deep breath –
the pressure inside
the confessional

"Confession" is a Catholic practice where believers must confess their sins - specifically - and indicate their repentance before a priest, who in the name of Jesus forgives and absolves them. Traditionally it is done in a "confessional", a small dark chamber in an alcove of a church with at least two "booths". The priest sits in one "booth" beside a small window - often curtained - and on the other side, in the privacy (but also solitude) of the second booth, the penitent kneels awaiting their turn to confess. It is intensely challenging - personally and emotionally - to speak one's sins to the priest. Preparing for confession is like preparing to own up to a mistake to a parent, or a spouse. One feels a mix of guilt and sorrow and dread - like a child feels saying sorry to its parent, admitting that fault with deep breaths bordering on sobs. In confession there is a ritual set of words to help you go through with it, indeed even just to get going, and as they tumble out of your mouth, it is with a tight sense of pressure in the chest - around the heart.

A Catholic Confessional

Brager's poem captures all this, and invokes with it a lifetime of belief and rituals - all in 3 brief lines. He does not describe it, as I have just attempted to do - he re-lives it, and in doing so, speaks straight to the heart of those of us who have also experienced the dread, the fear, but also the catharsis of the confessional.

Is there a season in this poem? Again, not specifically, but it can be inferred. Confession is required at least annually by Catholics, and before Easter is the traditional time of reconciliation. But more than a season of changing weather, it evokes for Catholics the "holy season" of solemn rituals: the dim light of a church, and the scent of generations of candles, of incense, of wooden pews and polish.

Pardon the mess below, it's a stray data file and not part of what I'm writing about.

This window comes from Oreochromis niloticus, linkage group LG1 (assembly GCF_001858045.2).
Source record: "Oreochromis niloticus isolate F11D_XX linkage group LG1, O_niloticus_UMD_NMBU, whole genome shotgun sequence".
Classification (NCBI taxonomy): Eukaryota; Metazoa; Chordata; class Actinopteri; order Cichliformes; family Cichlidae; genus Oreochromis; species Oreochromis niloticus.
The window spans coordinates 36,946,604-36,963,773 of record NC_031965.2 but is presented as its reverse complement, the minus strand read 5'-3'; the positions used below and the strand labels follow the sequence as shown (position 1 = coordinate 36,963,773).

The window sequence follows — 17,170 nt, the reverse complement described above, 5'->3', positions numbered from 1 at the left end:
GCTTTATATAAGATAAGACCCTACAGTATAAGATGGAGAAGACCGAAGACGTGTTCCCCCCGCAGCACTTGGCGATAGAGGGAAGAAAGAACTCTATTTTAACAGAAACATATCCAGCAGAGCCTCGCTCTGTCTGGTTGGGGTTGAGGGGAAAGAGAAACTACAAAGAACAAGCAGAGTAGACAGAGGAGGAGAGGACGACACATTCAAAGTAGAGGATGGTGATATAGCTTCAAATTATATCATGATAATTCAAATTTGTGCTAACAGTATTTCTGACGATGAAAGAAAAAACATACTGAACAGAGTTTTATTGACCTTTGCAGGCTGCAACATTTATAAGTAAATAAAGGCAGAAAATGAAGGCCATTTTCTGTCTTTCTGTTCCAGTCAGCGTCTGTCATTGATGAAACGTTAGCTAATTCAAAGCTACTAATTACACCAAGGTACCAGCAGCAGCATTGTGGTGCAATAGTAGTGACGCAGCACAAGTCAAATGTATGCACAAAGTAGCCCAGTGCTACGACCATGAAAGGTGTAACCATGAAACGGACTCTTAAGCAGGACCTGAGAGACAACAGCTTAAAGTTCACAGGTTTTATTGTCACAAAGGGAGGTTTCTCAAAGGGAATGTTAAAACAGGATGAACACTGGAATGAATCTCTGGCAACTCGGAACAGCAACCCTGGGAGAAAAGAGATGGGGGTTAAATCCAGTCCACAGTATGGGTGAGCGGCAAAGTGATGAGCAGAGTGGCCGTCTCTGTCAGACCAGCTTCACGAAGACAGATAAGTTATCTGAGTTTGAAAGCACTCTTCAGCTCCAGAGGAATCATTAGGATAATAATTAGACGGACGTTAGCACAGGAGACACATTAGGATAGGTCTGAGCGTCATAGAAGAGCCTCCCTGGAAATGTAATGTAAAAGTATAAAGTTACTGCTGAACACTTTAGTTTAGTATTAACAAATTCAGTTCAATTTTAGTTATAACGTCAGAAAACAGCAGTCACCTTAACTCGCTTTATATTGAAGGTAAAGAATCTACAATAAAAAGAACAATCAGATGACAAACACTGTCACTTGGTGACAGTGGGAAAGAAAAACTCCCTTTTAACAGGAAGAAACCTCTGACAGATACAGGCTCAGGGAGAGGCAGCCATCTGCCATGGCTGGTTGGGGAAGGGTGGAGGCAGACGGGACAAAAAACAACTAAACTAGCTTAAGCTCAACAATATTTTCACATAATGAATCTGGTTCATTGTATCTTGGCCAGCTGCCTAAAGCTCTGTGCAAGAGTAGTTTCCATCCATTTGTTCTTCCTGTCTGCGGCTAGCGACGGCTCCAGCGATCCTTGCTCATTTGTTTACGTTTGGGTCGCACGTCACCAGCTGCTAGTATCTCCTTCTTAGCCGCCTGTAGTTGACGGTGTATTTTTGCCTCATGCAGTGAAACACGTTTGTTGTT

Again, this poem captures and recalls a totally authentic experience, and Brager invites the reader to share the authenticity: to examine their own conscience, and challenges them to reconcile with their god. I suspect, even though it is clearly a Catholic religious encounter, that even Blyth would have approved of this poem, because of this highly spiritual impulse. But the wonder of it is that it is spirituality manifest in physical sensations: the deep breath - the "in-spiration" - and the "pressure inside", which is physically a tightness in the chest, around the pounding heart, also manifests the pressure inside the soul, yearning for release from the burden of sin. One reads the poem, and answers it: Amen.